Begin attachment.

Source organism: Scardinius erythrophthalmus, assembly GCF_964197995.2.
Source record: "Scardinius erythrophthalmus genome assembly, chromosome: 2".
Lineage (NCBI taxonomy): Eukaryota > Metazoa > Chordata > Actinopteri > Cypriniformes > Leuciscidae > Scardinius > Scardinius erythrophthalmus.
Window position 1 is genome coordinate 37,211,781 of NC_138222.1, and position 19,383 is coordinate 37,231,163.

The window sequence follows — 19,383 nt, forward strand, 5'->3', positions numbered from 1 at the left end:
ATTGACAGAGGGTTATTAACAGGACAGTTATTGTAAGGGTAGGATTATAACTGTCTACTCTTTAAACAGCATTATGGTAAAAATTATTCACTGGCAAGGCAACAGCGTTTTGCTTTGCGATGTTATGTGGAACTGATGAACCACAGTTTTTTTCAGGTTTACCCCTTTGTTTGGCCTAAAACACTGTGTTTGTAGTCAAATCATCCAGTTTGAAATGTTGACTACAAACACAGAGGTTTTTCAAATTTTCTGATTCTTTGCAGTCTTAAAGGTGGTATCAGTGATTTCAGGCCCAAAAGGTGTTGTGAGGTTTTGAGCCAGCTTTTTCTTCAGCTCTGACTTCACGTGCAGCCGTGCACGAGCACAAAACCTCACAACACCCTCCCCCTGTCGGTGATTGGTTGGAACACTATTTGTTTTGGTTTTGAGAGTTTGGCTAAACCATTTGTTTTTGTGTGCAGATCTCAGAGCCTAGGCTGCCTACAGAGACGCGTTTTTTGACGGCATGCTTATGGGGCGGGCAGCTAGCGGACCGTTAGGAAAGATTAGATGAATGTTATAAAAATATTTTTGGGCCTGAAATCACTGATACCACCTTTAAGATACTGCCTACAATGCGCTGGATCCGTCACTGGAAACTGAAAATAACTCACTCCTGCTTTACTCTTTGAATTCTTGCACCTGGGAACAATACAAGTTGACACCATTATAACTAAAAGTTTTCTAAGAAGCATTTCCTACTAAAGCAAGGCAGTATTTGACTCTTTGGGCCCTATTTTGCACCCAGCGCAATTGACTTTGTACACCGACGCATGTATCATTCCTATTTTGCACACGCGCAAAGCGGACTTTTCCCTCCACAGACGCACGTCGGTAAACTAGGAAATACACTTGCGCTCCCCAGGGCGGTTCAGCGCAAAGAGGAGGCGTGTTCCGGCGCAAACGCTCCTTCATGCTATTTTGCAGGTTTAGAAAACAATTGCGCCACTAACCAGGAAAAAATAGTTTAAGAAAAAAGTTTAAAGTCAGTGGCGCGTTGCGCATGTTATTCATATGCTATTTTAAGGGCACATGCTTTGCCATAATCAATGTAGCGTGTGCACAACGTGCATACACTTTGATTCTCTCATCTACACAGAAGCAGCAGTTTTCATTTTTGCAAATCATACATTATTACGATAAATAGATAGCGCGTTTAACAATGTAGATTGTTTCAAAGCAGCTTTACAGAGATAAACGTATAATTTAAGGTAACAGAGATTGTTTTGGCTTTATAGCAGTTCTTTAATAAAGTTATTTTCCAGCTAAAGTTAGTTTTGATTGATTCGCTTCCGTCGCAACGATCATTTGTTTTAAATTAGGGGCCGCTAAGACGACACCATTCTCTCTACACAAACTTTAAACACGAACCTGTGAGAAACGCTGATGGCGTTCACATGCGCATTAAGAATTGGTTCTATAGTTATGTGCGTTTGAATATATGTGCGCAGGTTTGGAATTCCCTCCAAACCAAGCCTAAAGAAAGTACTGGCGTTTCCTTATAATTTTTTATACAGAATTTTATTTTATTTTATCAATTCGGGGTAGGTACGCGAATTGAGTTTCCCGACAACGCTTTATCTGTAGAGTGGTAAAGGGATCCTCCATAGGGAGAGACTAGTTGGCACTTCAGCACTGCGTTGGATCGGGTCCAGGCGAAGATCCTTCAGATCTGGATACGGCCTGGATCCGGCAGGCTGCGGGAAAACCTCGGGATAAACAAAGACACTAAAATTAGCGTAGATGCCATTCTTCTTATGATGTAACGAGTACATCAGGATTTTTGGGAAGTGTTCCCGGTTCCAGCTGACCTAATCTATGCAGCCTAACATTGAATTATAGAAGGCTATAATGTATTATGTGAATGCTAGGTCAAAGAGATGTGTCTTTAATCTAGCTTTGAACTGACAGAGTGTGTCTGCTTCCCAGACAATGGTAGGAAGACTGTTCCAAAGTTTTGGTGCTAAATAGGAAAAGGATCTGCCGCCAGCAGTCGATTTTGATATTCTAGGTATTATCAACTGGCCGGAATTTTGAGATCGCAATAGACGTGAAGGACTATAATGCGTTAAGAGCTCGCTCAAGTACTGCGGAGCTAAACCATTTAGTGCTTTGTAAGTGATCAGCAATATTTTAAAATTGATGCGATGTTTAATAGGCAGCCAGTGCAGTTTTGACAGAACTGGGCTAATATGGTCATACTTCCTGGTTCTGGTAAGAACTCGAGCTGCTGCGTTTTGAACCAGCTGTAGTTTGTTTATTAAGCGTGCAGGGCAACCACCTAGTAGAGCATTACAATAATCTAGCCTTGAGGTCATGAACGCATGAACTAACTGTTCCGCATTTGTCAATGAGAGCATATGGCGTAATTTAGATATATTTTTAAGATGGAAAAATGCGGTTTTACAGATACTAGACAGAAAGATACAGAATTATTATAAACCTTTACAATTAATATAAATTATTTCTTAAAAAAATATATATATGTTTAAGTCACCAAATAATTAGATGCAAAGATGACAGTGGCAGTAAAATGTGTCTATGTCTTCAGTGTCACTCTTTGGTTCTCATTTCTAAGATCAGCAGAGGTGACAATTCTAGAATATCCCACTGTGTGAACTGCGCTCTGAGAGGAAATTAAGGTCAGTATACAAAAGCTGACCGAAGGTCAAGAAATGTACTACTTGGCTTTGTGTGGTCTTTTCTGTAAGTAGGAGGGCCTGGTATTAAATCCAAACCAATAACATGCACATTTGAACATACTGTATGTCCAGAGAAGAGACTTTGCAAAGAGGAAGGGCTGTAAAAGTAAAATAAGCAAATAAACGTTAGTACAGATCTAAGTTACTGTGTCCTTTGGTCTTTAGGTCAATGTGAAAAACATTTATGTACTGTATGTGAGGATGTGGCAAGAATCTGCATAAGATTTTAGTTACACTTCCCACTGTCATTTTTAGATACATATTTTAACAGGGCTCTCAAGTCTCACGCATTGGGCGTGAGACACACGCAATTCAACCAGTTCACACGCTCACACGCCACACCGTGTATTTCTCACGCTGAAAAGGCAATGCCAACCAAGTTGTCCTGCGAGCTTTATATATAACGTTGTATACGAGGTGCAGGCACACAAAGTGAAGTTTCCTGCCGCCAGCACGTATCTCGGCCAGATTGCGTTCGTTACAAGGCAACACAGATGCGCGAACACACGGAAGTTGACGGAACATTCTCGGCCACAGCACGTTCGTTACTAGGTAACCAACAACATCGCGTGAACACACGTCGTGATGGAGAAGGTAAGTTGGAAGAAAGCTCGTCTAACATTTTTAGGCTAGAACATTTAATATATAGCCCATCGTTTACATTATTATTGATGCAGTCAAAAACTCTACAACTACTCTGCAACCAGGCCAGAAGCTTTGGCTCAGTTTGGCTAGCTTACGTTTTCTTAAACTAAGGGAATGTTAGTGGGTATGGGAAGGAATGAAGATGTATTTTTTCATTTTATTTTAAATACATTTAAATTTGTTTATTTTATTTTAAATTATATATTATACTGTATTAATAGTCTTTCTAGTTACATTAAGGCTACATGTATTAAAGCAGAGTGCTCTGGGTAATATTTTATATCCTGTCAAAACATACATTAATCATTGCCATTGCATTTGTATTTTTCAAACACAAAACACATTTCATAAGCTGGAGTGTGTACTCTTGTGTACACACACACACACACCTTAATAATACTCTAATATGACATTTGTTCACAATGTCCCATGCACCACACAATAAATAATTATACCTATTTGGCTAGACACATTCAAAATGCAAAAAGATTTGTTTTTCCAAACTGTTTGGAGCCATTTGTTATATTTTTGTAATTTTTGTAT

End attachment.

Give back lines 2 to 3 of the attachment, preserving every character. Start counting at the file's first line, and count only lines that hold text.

Source record: "Scardinius erythrophthalmus genome assembly, chromosome: 2".
Lineage (NCBI taxonomy): Eukaryota > Metazoa > Chordata > Actinopteri > Cypriniformes > Leuciscidae > Scardinius > Scardinius erythrophthalmus.